To start, I had a free copy of this story to read. I am a college student so this view will be pretty outside of the normal audience. I didn’t read any summary or anything before starting at page one.
I almost gave up on the story. A focus on family, a small town, and 20th century trucks and farms? How can I relate to that when I lived in the technological 21st century?
Thankfully I took a blind shot and skipped a third into the story, which let me know that the book had more to offer. I’d say the largest barrier of the story is getting past the old-fashioned feeling it creates. It is very 20th century country style, and it could turn you off.
Without spoiling, the story has a heavy dose of attractive mystery and I went on to skim [well in college it counts as read] and I got caught in the plot after some more time. The characters are distinctive and interesting, the chapters are thankfully built in bite sized portions and I really genuinely got invested and curious into the characters and story.
The book doesn’t feel very deep nor does it try to be, so I’d say if you grew up in anything less than a suburb and fancy a read that is legit interesting, this story does have merit and I’m wondering if a sequel will work on what this story had. Oh what possibilities it could have had! XP
by Philip Yang

In another era, this novella would be called a bathroom book. The sections are short enough to finish in a sitting. (Pun intended.)

It is a series of events concerning three other world visitors. Well, not really visitors. More like tourists. People from Europe who’ve used RosettaStone for two weeks and know the words, but not the subtle idioms and slang of the West Coast.

The inhabitants of the very small coastal town of Seaview are colorful. The visitors affect the locals in a most unusual manner.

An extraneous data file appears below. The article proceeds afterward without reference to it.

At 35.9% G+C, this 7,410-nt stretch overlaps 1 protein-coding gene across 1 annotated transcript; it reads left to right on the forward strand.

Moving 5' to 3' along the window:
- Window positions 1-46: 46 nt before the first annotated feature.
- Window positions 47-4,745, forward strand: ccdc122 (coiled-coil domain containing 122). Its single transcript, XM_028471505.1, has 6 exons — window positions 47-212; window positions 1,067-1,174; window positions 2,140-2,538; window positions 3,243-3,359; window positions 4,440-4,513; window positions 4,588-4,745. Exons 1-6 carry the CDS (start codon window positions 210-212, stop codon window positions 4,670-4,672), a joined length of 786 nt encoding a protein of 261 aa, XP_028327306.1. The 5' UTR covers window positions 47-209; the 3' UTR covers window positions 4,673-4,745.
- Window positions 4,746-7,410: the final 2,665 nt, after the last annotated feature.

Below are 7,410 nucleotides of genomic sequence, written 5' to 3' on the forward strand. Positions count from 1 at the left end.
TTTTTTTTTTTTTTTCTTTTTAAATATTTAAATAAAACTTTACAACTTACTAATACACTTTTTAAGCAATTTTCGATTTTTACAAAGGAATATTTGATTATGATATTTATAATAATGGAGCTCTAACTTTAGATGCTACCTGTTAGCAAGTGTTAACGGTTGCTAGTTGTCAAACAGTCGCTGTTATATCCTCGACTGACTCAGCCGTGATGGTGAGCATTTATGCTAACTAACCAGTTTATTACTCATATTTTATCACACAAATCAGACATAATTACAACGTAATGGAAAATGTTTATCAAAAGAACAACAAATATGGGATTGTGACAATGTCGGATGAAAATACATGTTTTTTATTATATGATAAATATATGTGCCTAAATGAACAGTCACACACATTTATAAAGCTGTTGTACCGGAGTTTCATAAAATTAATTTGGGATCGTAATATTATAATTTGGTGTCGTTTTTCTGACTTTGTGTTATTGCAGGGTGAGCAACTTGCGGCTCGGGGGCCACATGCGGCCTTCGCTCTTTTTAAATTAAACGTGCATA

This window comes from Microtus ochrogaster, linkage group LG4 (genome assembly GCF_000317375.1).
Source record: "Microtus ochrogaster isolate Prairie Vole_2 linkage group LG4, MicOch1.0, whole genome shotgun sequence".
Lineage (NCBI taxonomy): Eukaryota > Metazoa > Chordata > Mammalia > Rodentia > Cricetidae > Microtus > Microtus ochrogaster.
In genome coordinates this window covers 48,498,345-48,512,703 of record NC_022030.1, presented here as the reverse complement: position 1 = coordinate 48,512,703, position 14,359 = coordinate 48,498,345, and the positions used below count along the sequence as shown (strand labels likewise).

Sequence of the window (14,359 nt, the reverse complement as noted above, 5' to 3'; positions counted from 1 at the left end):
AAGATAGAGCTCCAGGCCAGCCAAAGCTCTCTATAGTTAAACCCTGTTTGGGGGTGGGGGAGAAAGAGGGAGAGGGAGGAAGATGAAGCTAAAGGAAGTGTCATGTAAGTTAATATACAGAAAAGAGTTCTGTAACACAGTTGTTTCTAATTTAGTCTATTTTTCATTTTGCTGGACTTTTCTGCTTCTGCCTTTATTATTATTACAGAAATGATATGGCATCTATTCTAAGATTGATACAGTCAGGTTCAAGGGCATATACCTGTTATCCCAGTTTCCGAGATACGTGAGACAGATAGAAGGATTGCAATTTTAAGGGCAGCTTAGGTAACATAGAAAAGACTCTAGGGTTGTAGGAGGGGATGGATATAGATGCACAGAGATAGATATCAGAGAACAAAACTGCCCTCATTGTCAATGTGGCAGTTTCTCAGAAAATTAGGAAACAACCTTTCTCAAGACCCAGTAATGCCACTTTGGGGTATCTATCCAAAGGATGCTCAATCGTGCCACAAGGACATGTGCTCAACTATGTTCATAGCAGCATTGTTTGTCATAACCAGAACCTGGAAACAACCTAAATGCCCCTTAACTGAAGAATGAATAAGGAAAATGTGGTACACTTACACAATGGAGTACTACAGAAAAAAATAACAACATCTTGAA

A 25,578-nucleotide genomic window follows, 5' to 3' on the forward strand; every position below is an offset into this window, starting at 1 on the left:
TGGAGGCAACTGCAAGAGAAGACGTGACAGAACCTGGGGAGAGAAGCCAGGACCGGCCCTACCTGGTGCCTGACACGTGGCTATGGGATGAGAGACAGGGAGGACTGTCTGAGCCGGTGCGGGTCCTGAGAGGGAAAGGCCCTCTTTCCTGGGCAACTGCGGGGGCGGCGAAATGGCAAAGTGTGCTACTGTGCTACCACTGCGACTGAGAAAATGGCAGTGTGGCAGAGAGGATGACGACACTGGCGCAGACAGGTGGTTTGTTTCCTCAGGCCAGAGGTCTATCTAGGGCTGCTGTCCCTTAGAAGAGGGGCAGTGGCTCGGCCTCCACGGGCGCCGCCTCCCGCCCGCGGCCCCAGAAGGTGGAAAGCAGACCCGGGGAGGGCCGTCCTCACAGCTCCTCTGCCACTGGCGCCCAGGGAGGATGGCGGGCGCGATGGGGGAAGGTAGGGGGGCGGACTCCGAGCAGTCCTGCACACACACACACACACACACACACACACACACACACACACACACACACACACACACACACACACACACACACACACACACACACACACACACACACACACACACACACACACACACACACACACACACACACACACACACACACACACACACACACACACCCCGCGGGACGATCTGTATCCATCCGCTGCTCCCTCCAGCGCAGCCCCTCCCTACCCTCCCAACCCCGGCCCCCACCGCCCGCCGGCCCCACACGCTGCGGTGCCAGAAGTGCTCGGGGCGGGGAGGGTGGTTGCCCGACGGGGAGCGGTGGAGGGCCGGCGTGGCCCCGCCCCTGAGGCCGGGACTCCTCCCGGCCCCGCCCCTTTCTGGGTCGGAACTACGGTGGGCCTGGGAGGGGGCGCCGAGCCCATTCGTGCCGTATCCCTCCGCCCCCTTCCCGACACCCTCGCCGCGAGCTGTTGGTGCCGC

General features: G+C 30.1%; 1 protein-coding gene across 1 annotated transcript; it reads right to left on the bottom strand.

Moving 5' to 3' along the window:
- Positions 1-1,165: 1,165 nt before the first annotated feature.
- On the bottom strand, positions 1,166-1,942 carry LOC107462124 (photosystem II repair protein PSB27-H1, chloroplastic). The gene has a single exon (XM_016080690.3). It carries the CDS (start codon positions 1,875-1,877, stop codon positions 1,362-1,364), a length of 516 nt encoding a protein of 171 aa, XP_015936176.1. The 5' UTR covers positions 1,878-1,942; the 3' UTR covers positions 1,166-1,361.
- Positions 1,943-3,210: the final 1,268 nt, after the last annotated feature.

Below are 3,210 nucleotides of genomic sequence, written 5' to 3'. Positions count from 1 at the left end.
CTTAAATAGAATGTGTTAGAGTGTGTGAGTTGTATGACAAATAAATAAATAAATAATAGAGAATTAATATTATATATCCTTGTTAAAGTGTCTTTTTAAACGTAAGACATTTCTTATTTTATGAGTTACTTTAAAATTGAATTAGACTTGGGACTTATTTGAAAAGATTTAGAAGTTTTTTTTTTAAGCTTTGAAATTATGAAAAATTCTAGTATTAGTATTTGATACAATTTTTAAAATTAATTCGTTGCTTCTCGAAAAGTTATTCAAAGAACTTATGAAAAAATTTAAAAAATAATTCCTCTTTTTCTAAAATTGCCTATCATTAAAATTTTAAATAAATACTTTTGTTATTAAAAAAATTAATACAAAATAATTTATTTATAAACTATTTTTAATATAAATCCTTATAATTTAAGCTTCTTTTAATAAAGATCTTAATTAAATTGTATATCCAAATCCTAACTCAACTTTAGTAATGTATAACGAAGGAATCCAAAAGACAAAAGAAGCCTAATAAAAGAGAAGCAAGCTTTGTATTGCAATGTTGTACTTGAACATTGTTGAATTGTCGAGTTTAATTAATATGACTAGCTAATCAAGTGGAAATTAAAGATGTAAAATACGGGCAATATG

The style is not classical. Descriptions do not appear in clumps. More in dribbles and bits which are refreshing and don’t overload the reader with a huge info-dump.

The dialogue of this first person narrative smoothly carries the story forward. The aliens coming to a sleepy west coast town did not come to conquer or destroy. Rather, their goal was to give and take.

In short ~ “Summer of the Flying Sauce,” is a good read and worth buying.

by Robert Emmett


When I was kid, living in Europe, the only way for me to survive childhood was immersing myself in novels that took me far, faraway, in lands I didn’t know, where people ate food I could only dream of. Now that I live in North America, I don’t need to escape anymore, yet the first chapters of Murray Suid’s novella revived the same fond memories. I plunged into the world of a mythical America, with it’s diner, whacky gramps, tough father, the longing for fantasy, the aching pleasure of a first love, and the dream of leaving your hometown in search of new horizons.

The incursion of a smart phone brought me back to the now, so did the evolution of the feuding families. I was quite taken by the surprise end twist.

In conclusion, for those young people who still feed their imagination with stories and myth this could be a fun addition to their education. Its lesson could make a good subject for analysis in class.

by Babak Kaboli & Annie Macdonald



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